Team:UNC-Chapel Hill


Diabetes Mellitus

Diabetes mellitus is prevalent throughout the world especially in the United States and Mexico. Current methods of treatments have largely remained the same. Patients prick their fingers to draw blood in order for a device to report their blood glucose levels. After the device gives them that information, they administer the appropriate amount of insulin to themselves. There has yet to be a unified system for the sensing of blood glucose levels and insulin administration. As a solution, we propose the following:

The UNC Chapel Hill team has devised a protein controlled system in which E coli detects high glucose levels in its environment, and in response release one of two proteins, insulin or glucagon-like peptide-1
(Find out more at our project page)

Why did we choose this project?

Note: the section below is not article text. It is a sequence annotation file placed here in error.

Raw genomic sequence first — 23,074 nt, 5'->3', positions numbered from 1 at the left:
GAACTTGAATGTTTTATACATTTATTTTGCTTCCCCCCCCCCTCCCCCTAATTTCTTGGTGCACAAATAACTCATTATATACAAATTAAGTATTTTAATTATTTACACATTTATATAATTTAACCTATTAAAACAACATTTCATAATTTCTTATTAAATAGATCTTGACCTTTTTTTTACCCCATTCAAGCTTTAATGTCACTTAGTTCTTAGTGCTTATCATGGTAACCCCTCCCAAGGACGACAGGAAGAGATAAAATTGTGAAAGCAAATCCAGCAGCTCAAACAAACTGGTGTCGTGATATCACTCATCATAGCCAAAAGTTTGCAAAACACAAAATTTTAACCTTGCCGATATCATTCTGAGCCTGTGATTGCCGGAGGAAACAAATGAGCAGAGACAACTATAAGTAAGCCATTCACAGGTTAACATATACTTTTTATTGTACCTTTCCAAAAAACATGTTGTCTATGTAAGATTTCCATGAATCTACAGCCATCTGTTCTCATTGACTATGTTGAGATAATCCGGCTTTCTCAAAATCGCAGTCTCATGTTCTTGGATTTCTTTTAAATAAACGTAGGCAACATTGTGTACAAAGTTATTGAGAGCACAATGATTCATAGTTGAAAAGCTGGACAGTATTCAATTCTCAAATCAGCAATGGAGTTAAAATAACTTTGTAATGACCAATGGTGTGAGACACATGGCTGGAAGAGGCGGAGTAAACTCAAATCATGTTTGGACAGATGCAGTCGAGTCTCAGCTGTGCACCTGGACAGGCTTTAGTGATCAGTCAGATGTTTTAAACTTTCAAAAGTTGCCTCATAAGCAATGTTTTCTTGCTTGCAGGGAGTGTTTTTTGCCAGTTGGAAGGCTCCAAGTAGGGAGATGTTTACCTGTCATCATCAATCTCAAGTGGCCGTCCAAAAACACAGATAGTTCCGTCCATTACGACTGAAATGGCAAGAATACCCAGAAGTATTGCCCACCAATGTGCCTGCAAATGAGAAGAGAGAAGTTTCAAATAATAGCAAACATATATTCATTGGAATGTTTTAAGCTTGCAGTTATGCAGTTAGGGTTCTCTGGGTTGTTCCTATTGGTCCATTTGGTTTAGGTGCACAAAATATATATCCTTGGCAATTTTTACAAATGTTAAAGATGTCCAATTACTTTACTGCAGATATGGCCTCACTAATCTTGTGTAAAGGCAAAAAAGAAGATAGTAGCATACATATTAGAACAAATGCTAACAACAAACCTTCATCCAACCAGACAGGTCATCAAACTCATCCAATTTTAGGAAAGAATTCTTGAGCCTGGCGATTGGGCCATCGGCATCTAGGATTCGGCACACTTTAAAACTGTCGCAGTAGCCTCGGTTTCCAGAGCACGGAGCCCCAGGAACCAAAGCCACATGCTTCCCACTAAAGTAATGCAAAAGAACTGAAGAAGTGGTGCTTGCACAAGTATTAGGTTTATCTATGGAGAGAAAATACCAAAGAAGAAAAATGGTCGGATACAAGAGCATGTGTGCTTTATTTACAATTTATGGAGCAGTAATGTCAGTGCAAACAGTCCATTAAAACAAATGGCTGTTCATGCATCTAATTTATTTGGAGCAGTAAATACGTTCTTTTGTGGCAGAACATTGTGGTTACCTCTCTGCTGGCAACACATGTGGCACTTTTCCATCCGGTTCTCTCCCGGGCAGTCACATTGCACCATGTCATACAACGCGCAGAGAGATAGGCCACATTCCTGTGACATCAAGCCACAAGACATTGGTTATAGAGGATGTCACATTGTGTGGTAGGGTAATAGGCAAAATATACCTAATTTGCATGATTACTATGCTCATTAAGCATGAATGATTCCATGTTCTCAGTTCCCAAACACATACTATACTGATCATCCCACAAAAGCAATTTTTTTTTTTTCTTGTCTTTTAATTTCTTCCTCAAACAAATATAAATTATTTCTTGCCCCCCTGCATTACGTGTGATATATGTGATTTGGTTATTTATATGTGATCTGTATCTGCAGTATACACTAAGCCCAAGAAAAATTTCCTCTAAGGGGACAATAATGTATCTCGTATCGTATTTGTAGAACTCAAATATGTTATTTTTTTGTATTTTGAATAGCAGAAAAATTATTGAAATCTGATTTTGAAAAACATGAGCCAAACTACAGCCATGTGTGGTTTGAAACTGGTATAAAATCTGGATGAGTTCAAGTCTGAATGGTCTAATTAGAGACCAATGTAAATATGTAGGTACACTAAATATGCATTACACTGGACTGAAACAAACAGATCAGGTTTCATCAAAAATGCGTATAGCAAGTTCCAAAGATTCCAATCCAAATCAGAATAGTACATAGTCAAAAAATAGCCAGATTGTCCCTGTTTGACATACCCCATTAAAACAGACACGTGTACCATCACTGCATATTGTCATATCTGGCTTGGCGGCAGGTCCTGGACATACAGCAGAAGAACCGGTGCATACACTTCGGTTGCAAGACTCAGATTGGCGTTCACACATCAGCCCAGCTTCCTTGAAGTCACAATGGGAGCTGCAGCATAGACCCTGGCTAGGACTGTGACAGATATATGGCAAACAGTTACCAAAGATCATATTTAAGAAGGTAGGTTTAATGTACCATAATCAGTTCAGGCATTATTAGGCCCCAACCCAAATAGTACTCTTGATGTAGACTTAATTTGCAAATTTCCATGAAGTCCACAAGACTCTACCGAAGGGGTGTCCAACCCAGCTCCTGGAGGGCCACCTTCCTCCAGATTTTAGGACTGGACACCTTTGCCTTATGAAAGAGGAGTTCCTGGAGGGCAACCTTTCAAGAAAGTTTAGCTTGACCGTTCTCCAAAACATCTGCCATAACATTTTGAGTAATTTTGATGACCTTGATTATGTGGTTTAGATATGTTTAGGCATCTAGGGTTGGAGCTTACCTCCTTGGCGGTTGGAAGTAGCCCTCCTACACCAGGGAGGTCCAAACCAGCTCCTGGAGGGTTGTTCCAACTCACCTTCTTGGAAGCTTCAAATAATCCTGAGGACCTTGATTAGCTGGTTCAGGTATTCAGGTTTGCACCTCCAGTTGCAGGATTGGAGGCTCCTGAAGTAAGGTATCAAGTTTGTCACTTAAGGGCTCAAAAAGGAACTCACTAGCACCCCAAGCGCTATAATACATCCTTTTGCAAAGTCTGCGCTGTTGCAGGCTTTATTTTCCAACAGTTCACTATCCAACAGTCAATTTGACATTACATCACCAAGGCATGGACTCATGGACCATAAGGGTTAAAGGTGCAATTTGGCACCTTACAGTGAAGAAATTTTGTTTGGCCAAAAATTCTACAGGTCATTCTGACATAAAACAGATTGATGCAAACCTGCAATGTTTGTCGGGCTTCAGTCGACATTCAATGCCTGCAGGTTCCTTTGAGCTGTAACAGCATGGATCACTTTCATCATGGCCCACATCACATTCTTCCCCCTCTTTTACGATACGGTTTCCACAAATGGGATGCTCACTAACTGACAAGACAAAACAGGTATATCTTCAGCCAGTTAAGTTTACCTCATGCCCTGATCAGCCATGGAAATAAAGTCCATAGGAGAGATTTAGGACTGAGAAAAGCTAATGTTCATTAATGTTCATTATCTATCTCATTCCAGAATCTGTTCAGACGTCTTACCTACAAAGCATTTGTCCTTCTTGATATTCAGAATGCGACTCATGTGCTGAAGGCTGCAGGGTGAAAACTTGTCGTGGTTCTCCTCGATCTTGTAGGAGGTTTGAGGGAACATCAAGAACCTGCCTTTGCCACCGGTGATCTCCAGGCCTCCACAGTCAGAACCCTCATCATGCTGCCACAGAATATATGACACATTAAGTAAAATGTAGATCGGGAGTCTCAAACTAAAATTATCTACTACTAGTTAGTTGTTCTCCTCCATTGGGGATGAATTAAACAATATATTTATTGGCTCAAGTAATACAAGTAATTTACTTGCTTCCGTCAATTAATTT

In the National Diabetes Statistics Report of 2014 released by the National Center for Chronic Disease Prevention and Health Promotion it was reported that 29.1 million Americans (9.3% of the US population) have diabetes mellitus. The cost both direct and indirect of diabetes treatment is estimated to be 245 billion dollars, and the disease remains the 7th leading cause of premature death in the United States. With the prevalence of diabetes mellitus in the US population the 2014 UNC Chapel Hill iGEM team as part of a University that prides itself in serving "North Carolina, the United States, and the world through teaching, research, and public service" felt an obligation to address this problem

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